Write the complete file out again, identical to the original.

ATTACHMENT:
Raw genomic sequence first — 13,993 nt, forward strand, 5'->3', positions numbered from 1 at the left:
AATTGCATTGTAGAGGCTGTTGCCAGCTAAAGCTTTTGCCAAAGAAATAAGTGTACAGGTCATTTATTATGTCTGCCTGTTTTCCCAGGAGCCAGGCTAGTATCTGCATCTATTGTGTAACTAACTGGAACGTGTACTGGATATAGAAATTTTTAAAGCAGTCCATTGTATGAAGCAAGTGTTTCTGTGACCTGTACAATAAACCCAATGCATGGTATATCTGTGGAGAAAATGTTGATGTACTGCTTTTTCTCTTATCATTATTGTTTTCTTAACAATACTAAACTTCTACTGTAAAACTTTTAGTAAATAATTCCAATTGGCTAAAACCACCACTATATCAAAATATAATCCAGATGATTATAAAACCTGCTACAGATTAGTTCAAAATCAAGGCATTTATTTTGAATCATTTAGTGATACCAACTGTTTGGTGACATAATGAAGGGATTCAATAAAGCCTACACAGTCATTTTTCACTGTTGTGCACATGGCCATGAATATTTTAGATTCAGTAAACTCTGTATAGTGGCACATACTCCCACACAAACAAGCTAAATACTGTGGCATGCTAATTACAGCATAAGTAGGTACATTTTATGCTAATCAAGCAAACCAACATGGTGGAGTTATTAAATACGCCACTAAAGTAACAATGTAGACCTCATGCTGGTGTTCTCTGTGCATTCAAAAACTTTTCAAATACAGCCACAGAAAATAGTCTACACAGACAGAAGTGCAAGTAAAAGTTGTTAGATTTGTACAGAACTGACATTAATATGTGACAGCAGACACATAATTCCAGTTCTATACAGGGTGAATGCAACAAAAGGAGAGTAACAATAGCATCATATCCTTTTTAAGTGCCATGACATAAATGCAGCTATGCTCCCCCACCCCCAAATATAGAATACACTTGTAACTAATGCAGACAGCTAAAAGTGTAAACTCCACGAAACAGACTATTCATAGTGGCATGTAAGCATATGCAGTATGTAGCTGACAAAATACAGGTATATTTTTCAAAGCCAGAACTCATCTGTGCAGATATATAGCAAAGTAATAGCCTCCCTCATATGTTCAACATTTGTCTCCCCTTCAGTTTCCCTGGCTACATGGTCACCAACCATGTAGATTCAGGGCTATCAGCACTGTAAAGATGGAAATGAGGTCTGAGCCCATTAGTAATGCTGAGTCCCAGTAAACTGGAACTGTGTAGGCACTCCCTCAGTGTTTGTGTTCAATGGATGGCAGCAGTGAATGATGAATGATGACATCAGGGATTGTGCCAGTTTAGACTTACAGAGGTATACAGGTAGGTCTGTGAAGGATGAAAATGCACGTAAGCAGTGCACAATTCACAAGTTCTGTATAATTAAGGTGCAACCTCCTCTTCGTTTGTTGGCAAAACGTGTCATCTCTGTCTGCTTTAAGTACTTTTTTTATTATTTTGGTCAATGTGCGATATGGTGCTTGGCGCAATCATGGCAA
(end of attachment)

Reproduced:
Raw genomic sequence first — 13,993 nt, forward strand, 5'->3', positions numbered from 1 at the left:
AATTGCATTGTAGAGGCTGTTGCCAGCTAAAGCTTTTGCCAAAGAAATAAGTGTACAGGTCATTTATTATGTCTGCCTGTTTTCCCAGGAGCCAGGCTAGTATCTGCATCTATTGTGTAACTAACTGGAACGTGTACTGGATATAGAAATTTTTAAAGCAGTCCATTGTATGAAGCAAGTGTTTCTGTGACCTGTACAATAAACCCAATGCATGGTATATCTGTGGAGAAAATGTTGATGTACTGCTTTTTCTCTTATCATTATTGTTTTCTTAACAATACTAAACTTCTACTGTAAAACTTTTAGTAAATAATTCCAATTGGCTAAAACCACCACTATATCAAAATATAATCCAGATGATTATAAAACCTGCTACAGATTAGTTCAAAATCAAGGCATTTATTTTGAATCATTTAGTGATACCAACTGTTTGGTGACATAATGAAGGGATTCAATAAAGCCTACACAGTCATTTTTCACTGTTGTGCACATGGCCATGAATATTTTAGATTCAGTAAACTCTGTATAGTGGCACATACTCCCACACAAACAAGCTAAATACTGTGGCATGCTAATTACAGCATAAGTAGGTACATTTTATGCTAATCAAGCAAACCAACATGGTGGAGTTATTAAATACGCCACTAAAGTAACAATGTAGACCTCATGCTGGTGTTCTCTGTGCATTCAAAAACTTTTCAAATACAGCCACAGAAAATAGTCTACACAGACAGAAGTGCAAGTAAAAGTTGTTAGATTTGTACAGAACTGACATTAATATGTGACAGCAGACACATAATTCCAGTTCTATACAGGGTGAATGCAACAAAAGGAGAGTAACAATAGCATCATATCCTTTTTAAGTGCCATGACATAAATGCAGCTATGCTCCCCCACCCCCAAATATAGAATACACTTGTAACTAATGCAGACAGCTAAAAGTGTAAACTCCACGAAACAGACTATTCATAGTGGCATGTAAGCATATGCAGTATGTAGCTGACAAAATACAGGTATATTTTTCAAAGCCAGAACTCATCTGTGCAGATATATAGCAAAGTAATAGCCTCCCTCATATGTTCAACATTTGTCTCCCCTTCAGTTTCCCTGGCTACATGGTCACCAACCATGTAGATTCAGGGCTATCAGCACTGTAAAGATGGAAATGAGGTCTGAGCCCATTAGTAATGCTGAGTCCCAGTAAACTGGAACTGTGTAGGCACTCCCTCAGTGTTTGTGTTCAATGGATGGCAGCAGTGAATGATGAATGATGACATCAGGGATTGTGCCAGTTTAGACTTACAGAGGTATACAGGTAGGTCTGTGAAGGATGAAAATGCACGTAAGCAGTGCACAATTCACAAGTTCTGTATAATTAAGGTGCAACCTCCTCTTCGTTTGTTGGCAAAACGTGTCATCTCTGTCTGCTTTAAGTACTTTTTTTATTATTTTGGTCAATGTGCGATATGGTGCTTGGCGCAATCATGGCAA